by Zivanai Dhewa
The informal sector and the Small to Medium Scale Enterprises should approach Bureau de change for their foreign currency exchange instead of black market with rates that contribute to high pricing of goods in retail shops.
This was said this morning by the Director of Communication and Advocacy in the Ministry of Finance and Economic Development, Clive Mphambela while explaining the importance of the Intermediated Money Transfer Tax on the fiscus (IMTT) during a post-mortem webinar meeting of the Mid-Term fiscal policy, running under the theme “gearing for higher productivity, growth and job creation.
“What we see in the economy is that it is a highly informal market and the Intermediated Money Transfer Tax (IMTT), if you recall was a way of bringing everybody to the table in terms of contributing to the Fiscus.
“The IMTT is a major contributor to the revenue when we do the numbers in terms of ZIMRA collection, it is a significant contributor to budget performance, and it is providing the resources that we are pushing towards the social safety nets,” said Mphambela.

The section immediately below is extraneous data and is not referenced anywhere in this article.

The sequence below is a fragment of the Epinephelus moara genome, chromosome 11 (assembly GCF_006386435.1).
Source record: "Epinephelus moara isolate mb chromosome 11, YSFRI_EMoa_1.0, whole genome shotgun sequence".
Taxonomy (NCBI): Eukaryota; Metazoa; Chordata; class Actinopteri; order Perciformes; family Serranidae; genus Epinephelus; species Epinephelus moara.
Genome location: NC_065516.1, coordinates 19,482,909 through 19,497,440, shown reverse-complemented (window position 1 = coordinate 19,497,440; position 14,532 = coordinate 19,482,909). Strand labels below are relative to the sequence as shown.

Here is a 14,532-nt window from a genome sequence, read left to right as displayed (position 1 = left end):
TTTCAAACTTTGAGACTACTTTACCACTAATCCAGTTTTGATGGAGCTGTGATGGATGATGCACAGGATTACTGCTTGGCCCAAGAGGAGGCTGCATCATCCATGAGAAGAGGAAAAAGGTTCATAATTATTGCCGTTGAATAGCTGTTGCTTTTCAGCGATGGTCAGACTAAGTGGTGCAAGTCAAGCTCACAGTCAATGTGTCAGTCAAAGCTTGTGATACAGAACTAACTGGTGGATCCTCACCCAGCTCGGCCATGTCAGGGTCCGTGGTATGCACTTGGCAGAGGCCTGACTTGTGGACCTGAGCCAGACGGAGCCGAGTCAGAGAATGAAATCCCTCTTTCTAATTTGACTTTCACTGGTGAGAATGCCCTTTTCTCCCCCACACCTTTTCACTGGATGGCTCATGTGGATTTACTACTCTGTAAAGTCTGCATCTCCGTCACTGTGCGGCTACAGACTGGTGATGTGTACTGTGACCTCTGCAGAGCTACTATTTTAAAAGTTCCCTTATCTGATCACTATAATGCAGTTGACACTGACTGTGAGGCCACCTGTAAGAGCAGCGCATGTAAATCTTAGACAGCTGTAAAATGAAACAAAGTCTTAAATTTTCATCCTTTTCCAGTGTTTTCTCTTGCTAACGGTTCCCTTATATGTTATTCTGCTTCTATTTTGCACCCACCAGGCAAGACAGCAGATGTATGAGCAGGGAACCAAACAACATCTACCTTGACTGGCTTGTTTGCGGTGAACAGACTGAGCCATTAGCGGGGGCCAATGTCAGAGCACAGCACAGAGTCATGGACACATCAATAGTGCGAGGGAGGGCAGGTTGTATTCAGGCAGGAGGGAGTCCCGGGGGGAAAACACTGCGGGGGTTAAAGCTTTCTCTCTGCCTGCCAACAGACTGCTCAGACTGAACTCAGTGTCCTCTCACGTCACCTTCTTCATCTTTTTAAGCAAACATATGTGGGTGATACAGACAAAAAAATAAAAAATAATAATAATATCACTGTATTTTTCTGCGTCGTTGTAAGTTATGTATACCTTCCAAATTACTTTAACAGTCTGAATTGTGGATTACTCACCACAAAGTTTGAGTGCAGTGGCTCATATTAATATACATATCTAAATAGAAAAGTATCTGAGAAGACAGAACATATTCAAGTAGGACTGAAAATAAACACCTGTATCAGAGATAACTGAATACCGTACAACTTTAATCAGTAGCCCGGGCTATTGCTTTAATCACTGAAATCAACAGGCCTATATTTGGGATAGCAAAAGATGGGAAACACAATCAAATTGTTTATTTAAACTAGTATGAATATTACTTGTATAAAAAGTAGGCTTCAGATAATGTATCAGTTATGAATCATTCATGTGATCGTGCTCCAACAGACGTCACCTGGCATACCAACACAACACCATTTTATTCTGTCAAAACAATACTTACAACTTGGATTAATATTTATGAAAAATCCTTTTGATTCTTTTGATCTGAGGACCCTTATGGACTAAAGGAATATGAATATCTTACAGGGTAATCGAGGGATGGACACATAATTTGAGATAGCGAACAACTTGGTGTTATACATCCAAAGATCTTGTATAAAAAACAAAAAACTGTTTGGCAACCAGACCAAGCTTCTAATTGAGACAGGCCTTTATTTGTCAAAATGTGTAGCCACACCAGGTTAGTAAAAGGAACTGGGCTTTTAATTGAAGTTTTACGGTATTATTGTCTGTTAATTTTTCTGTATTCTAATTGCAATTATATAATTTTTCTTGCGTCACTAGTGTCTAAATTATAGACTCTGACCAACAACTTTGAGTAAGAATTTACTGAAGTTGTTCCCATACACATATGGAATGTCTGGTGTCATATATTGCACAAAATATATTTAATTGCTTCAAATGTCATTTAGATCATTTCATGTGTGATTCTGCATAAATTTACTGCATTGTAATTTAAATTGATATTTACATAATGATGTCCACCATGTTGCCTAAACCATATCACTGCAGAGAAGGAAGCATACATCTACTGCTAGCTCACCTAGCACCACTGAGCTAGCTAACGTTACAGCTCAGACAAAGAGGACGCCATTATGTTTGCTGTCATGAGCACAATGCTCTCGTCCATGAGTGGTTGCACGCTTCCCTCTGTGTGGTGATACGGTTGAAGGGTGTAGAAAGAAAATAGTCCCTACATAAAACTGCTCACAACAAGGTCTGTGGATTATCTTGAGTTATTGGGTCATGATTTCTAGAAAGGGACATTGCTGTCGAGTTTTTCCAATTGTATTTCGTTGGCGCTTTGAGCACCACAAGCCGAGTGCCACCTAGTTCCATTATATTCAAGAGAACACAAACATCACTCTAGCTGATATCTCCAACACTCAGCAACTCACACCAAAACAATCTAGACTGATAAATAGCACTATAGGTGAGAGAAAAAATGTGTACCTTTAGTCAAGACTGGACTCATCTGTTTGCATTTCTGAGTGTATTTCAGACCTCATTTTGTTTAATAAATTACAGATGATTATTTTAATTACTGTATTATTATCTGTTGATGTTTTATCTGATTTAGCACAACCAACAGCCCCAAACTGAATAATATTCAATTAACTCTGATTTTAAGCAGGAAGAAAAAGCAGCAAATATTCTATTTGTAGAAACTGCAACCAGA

Mr Mphambela explained on the limited access of the SMES to the auction market.
“Concerning the limited access of the SMEs sector to the auction market, I think the rule book was very clear when the Reserve Bank announced the auction, the SMEs should access the auction via the authorised dealer networks which comprise the Banks and the Bureau de Change, there is a key role those institutions should play in terms of aggregating the requirements from the smaller players. Obviously the Central Bank is not a retail bank and it will be very problematic to have thousands upon thousands with small bids in the auction.
“We have seen one or two Bureau de Change coming to participate in the auction and incidentally these were coming to offload foreign currency that they would have mobilised on the market, and that system to me suggests that the system is actually working so the reverse should also be true, but I think what is also happening is that in between auction, the authorised dealer networks should also be available to do trade at the Bid Rate around the rate that would have been allowed by the Central Bank,” he said
In his final presentation Mr Mphambela concluded by addressing a question on the impact of closure of Ecocash on SME operations.
“I think we need to put it into context and say that Ecocash platform is not closed, it’s really certain aspects of it that were destabilising and those are the ones that are subjects of enquiry in the ongoing investigation,” he said.
He added : “For the generality of transactions, bonafide person to person, bonafide person to business payments, those are working very well, it is the shadow banking element with the Ecocash platform which was problematic, those are the connections that have been temporarily disabled until the enquiries are completed.”